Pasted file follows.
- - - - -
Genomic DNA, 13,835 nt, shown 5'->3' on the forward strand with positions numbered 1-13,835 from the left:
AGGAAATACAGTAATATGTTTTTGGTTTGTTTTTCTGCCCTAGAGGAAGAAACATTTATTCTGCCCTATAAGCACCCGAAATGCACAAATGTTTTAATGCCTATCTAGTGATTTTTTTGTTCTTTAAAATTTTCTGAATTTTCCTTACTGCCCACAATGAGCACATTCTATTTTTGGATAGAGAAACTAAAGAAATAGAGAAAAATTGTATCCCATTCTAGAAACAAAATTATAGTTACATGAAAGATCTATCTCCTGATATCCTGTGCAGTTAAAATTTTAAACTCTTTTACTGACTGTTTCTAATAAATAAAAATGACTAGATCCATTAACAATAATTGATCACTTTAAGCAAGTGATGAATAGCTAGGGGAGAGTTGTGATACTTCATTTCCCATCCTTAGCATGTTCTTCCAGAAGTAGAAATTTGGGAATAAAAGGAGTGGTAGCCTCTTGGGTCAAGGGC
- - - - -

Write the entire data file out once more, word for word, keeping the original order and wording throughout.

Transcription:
Genomic DNA, 13,835 nt, shown 5'->3' on the forward strand with positions numbered 1-13,835 from the left:
AGGAAATACAGTAATATGTTTTTGGTTTGTTTTTCTGCCCTAGAGGAAGAAACATTTATTCTGCCCTATAAGCACCCGAAATGCACAAATGTTTTAATGCCTATCTAGTGATTTTTTTGTTCTTTAAAATTTTCTGAATTTTCCTTACTGCCCACAATGAGCACATTCTATTTTTGGATAGAGAAACTAAAGAAATAGAGAAAAATTGTATCCCATTCTAGAAACAAAATTATAGTTACATGAAAGATCTATCTCCTGATATCCTGTGCAGTTAAAATTTTAAACTCTTTTACTGACTGTTTCTAATAAATAAAAATGACTAGATCCATTAACAATAATTGATCACTTTAAGCAAGTGATGAATAGCTAGGGGAGAGTTGTGATACTTCATTTCCCATCCTTAGCATGTTCTTCCAGAAGTAGAAATTTGGGAATAAAAGGAGTGGTAGCCTCTTGGGTCAAGGGC